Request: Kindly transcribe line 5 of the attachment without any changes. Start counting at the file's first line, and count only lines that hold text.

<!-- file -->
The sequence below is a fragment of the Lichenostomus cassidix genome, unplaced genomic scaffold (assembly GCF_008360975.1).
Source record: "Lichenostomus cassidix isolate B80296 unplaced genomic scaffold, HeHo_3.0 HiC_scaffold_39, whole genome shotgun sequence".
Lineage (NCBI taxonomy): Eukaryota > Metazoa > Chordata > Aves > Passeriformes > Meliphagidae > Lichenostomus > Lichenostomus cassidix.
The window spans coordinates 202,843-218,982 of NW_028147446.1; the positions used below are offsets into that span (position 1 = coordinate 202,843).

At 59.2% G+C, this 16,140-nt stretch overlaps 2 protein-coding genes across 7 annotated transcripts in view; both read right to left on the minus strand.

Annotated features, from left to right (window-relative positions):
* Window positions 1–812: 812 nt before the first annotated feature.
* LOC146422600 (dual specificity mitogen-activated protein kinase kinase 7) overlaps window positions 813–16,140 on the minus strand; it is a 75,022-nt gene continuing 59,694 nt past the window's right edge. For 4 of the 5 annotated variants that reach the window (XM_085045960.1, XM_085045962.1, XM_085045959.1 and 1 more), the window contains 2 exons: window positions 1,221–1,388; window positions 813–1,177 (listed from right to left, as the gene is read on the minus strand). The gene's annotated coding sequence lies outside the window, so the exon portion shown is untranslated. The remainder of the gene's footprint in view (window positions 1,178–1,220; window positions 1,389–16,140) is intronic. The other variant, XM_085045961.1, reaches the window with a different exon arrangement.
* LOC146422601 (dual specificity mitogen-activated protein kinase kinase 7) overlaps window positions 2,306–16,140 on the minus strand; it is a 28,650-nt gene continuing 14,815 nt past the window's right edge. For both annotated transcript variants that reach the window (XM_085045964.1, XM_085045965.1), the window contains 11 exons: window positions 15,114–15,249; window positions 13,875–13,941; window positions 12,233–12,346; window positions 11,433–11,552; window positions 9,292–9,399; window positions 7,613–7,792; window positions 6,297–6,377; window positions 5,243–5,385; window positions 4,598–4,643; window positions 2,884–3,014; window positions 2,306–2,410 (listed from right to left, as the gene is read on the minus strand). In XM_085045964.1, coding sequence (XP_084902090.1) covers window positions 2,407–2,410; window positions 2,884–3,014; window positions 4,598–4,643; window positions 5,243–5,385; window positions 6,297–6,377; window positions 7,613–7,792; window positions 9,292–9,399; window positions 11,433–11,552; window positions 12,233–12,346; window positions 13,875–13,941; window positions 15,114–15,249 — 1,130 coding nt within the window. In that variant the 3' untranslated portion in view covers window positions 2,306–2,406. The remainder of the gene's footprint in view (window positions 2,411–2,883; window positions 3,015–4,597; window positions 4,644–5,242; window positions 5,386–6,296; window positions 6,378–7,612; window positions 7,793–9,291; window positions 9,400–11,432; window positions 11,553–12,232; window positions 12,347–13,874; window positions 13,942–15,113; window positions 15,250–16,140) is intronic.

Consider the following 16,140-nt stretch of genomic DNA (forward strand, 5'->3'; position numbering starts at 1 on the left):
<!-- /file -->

At 59.2% G+C, this 16,140-nt stretch overlaps 2 protein-coding genes across 7 annotated transcripts in view; both read right to left on the minus strand.